Everyone always liked to talk to my Dad.  Even our friends sought out his advice.  He was caring, attentive, genuinely interested and wanting to help.  He was also funny, and easy to talk to.  So, we all did talk to him.  Again, something my mother resented.  She often acted paranoid like we were ganging up on her.  She frequently accused my dad of  “brainwashing” us.

And, while we witnessed them fight like cats and dogs, any my dad made it clear he didn’t love her, he still wouldn’t let us kids be disrespectful to her.  We were not allowed to flat out be rude to her, or disobey her.   Even though he would “over-ride” her parenting often, there was still a sense of respect instilled in us kids.  If we ever tried to argue with her they way  my Dad did, he would yell at us, ”DON’T you talk to your mother like that!”.

I never thought I was abused – but, looking back, I think there was emotional abuse. Maybe not terrible… and surely unintentional, but still…
I witnessed so much fighting between them… but more than that –  there was the CONSTANT put downs of my father to everyone and anyone by my mother.  She constantly talked really, reeeeeally badly about my Dad behind his back to anyone that would listen, including us kids.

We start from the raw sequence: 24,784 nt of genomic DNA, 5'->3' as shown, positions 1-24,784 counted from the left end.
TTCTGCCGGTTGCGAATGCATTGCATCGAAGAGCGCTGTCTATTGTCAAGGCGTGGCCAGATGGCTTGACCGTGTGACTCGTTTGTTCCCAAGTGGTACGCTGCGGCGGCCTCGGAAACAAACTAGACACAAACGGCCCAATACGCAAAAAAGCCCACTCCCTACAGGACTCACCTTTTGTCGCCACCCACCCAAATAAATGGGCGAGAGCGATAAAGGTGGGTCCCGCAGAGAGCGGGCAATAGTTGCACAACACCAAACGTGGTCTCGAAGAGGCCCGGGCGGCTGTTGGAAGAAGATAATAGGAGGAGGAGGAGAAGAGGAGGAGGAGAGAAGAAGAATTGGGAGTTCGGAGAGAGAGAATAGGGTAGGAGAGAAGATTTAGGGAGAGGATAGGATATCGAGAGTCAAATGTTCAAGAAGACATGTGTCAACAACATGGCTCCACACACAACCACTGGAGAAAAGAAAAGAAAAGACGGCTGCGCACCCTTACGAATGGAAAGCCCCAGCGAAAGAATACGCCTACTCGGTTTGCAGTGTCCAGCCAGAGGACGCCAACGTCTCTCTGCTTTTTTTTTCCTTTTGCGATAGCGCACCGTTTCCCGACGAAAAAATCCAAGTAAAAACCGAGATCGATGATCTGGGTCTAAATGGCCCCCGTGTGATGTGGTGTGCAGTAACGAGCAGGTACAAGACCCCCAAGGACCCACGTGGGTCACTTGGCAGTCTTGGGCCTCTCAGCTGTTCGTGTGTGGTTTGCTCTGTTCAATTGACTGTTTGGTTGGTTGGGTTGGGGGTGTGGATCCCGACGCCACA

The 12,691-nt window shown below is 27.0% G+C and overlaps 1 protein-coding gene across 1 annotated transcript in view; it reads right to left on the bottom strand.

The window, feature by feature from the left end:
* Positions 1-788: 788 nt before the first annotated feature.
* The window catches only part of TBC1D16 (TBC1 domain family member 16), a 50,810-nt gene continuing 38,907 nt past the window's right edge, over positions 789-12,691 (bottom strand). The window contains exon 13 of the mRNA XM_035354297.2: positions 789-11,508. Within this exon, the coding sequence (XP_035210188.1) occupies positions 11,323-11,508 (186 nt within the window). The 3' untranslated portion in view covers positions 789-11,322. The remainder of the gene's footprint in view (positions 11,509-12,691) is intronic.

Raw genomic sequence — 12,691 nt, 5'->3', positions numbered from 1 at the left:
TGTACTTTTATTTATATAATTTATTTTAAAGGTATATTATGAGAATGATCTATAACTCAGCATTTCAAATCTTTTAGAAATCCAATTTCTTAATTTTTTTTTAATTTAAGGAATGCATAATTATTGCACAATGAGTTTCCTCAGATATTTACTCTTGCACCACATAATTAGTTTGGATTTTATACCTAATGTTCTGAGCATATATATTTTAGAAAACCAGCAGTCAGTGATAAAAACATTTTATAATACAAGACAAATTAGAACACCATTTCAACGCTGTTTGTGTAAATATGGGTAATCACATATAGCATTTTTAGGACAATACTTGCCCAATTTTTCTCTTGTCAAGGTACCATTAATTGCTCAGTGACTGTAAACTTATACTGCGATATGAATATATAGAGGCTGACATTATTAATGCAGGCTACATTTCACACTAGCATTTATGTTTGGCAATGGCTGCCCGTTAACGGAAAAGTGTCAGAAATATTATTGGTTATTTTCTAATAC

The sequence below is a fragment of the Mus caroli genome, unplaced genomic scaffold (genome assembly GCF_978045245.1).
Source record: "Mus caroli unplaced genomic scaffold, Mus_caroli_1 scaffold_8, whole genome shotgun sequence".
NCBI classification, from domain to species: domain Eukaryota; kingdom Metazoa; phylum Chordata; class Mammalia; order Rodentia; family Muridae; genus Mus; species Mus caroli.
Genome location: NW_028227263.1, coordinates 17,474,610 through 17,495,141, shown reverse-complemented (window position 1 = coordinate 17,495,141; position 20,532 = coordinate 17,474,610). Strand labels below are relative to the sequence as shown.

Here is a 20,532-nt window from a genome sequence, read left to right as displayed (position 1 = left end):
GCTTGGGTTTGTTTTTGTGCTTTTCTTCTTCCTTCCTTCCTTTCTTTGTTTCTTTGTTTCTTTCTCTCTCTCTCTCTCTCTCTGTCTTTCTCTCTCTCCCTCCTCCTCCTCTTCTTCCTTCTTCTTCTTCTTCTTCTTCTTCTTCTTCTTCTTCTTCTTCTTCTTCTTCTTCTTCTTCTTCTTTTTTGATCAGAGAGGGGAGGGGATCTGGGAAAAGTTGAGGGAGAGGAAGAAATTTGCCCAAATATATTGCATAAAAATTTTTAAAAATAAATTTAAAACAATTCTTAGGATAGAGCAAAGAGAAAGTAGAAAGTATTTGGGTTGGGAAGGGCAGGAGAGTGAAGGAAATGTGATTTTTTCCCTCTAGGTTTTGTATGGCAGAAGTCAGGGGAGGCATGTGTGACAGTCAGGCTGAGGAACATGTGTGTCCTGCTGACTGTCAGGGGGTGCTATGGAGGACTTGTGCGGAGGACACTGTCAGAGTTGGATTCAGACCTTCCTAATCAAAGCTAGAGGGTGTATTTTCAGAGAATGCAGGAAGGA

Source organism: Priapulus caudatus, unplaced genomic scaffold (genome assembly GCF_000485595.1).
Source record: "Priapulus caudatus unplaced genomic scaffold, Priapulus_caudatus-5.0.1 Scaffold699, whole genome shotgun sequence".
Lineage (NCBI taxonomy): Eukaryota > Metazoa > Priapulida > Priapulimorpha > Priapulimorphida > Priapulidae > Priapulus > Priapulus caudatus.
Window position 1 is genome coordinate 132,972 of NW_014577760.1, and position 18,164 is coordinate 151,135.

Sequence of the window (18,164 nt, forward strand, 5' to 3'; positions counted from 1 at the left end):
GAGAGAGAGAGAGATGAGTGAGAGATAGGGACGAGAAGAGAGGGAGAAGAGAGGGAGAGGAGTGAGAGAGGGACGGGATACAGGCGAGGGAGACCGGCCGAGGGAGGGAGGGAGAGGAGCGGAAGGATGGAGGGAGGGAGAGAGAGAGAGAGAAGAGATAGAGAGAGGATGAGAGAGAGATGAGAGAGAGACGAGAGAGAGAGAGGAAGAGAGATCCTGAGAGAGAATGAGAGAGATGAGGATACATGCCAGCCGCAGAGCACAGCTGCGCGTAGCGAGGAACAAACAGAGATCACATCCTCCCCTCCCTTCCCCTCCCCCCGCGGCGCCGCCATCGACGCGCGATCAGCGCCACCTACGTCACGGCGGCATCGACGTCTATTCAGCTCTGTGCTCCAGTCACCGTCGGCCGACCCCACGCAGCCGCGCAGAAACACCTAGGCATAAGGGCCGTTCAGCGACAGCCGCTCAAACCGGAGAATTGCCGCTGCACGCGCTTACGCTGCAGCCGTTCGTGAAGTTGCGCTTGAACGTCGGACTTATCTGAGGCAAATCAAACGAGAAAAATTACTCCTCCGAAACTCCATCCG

Even more abusive, I think, though, was all the religious guilt and pressure I dealt with from my mother (and the church).  Mom acted like Dad was the devil himself.  She made us pray for him all the time, and told me he was going to hell all the time.  I was scared for him.  Not just him, but anyone I thought wasn’t “saved”.  Hell was a very real and constant threat for me when I was a child.

She (and other adults in the church) used me to confront him and try to get him to go to church with us. She said he would do it for me if he loved me. Sometimes he did… but, eventually, he wouldn’t. So, I wondered if he loved me or not… even though he was always the most loving father.  Of course, she, and “they” did all this with the best of intentions.  They thought they were doing God’s will… and, lives were at stake.  I guess everything is fair in love and conversion…